2010 World Cup Player Profile: William Gallas, The Man Who Put France Through

Why You’ll Like Him

One of the smarter and smoother defenders in the tournament, Gallas gallops around the field with ease Derided for his clumsy tackles and harsh play, often overlooked is the ease with which William Gallas moves around the field. Seemingly a thoroughbred, Gallas reads plays well and is quick to the spot for a tackle. He intervenes well and helps to put the plug in the opposing teams’ attack. He plays the ball out of the back competently and shows no rush to get the ball off of his feet. Gallas can rise to meet the ball or play with the ball with his feet. He can go up and back as well as side-to-side. He’s played at the highest levels of the game and never looked out of place. His temper may indicate otherwise, but from a pure movement perspective, Gallas is as smooth as they come.

Why You’ll Hate Him

France is in the World Cup because of his controversial goal. In a World Cup playoff versus Ireland with a spot in this summer’s tournament on the line, Thierry Henry got away with a handball that led to the winning goal. The replay of Henry’s handball has been replayed time and time again across the globe, but many forget that it was Gallas who got on the end of the Henry pass, following the handball. Without Gallas to get his head on the cross that followed the handball, France may not have gotten the win and be playing this summer.

Fact Sheet

Age: 32 (8/17/1977)

Position: Center back

Club Teams: Arsenal (2006-present), Chelsea (2001-2006), Marseille (1997-2001), Caen (1995-1997)

National Team Debut: October 12, 2002 vs. Slovenia Caps: 81

World Cups: 2006

Club World

After developing at the French Football Academy, Gallas went to Caen to begin his professional career. There, Gallas led Caen to promotion as second division champions and as the club was moving up, so was Gallas, who went to Olympique Marseille. With Marseille, Gallas played in the central defense not just in Ligue 1, but also in the club’s Champions League matches. His reputation grew and after four years with Marseille, Gallas caught the eye on English Premier League side, Chelsea. Across the Channel, Gallas thrived. Quickly earning a starting spot, Gallas spent five years with the London club. He won consecutive Premier League titles with the club and a League Cup. Gallas also played a key role in Chelsea’s run to the Champions League semifinals, where the Blues were eliminated when a Liverpool goal was deemed good despite replays showing that Gallas had cleared the ball off the line. Following the 2006 World Cup, Gallas expressed a desire to move from Chelsea and their overcrowded backline. The Blues agreed to his request and the center back found a new London address with Arsenal. After a season with the club, Gallas was handed the captain’s armband and while he never won a trophy with the club, he was a regular Champions League participants and played in over 100 matches for Arsenal.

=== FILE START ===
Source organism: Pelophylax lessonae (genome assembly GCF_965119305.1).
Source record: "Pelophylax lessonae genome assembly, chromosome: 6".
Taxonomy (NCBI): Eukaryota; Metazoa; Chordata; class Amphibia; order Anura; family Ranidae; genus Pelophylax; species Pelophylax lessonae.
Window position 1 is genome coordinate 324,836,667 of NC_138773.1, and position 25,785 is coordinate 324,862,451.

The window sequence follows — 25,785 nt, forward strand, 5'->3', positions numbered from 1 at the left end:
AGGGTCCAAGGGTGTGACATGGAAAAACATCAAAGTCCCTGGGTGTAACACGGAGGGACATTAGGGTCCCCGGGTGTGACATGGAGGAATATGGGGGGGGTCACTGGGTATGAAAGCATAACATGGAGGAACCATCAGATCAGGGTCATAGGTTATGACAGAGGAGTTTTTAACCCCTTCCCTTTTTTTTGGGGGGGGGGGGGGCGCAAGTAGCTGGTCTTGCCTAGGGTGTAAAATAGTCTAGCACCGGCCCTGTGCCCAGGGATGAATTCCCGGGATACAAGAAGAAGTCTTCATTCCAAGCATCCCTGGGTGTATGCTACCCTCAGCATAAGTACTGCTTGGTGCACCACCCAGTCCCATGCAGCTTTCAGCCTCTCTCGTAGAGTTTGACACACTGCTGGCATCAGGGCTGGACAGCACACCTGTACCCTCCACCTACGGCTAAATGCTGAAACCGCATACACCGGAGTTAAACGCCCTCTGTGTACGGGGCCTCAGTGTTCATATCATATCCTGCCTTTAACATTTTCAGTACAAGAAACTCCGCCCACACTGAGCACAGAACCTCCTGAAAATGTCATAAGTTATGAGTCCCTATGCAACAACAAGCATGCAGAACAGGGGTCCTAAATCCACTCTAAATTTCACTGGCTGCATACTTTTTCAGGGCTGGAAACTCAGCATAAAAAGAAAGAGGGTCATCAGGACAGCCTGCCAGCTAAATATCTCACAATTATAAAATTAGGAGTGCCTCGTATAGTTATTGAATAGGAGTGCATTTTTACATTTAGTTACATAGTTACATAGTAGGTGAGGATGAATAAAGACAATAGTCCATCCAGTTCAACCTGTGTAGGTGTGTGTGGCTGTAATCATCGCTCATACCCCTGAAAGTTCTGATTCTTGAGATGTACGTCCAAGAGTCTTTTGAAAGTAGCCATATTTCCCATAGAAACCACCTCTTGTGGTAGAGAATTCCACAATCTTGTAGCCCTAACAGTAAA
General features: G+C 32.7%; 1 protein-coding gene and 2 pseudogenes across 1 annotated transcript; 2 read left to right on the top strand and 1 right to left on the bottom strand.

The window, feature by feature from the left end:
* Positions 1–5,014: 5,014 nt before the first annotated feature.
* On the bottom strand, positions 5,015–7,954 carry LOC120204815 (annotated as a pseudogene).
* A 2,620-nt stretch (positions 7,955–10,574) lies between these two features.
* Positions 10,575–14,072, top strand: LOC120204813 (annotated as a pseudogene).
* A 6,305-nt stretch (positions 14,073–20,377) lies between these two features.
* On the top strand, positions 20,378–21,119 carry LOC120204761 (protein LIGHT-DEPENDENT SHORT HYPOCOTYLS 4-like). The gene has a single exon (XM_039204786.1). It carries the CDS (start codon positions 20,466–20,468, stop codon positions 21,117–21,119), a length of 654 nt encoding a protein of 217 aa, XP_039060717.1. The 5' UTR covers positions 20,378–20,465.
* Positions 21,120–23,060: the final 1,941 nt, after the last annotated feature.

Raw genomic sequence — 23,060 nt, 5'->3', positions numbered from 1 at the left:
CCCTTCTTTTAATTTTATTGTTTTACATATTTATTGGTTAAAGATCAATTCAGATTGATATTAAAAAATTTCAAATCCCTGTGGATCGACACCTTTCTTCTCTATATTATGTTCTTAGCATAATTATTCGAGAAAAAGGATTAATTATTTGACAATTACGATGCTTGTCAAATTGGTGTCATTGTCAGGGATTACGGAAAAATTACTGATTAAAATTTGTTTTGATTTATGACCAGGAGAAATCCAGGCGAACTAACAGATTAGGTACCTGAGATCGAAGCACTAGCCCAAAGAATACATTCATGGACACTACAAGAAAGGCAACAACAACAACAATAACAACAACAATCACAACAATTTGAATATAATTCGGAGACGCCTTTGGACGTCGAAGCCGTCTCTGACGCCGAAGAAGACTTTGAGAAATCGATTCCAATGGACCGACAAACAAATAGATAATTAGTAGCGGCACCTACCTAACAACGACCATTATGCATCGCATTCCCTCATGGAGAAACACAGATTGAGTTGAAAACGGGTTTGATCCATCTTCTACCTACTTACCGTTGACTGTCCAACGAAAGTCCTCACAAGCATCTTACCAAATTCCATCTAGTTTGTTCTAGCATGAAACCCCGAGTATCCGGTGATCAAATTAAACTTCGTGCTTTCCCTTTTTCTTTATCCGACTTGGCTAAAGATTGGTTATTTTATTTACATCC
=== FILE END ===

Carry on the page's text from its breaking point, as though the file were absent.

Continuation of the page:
National Team

Gallas’ career in the French shirt began as a youth player and he had immediate success. Debuting with the U-18 side, Gallas was a part of the team that won the U-18 European Championship. He also took part in the 1997 FIFA World Youth Championship (now U-20 World Cup) and was a member of the France team that went to the Quarterfinals. Following his success with the youth teams, Gallas struggled to find a spot in the senior team because of the veteran presence that helped lead the team to a 1998 World Cup title. When the core of the 1998 team failed to make it out of the group stage in 2002, it was clear that France needed to move forward with young blood and that included Gallas. Months after the 2002 World Cup ended, Gallas was featured in the qualifying for Euro 2004. From that point on, Gallas has been a centerpiece in the France team. He was a member of the 2003 Confederations Cup winning side and then played in the 2006 World Cup Final. With 81 caps, Gallas has made himself comfortable in a French shirt and at the center of the defense is looked upon to lead the team to the success it experienced in 1998 and 2006.

What to Look For

Having qualified under controversy and recently suffered a loss to lowly China, France is one of the more criticized teams in the tournament. There are rumors of unrest in the France team and whether the team can play together is unknown. If the team is to find the success that their talent indicates is possible, it will be up to the experienced players on the team to keep everyone together. At 32 and as a veteran of a World Cup, Gallas will be looked upon to do that. In addition to what he must do to keep the team together, Gallas must also organize the back line. Sometimes slow and without cohesion, the French defense is never a sure thing. With some uncertainty up top and in the midfield, France will need Gallas to hold the back line together so they have one unit to lean upon. For all his positive attributes, Gallas has been known to make rash challenges and lose his temper. While talented, this France team is not good enough to withstand playing a man down. Gallas will need to keep a calm head on his shoulders and keep himself out of bad situations if they are to advance from Group A and beyond.

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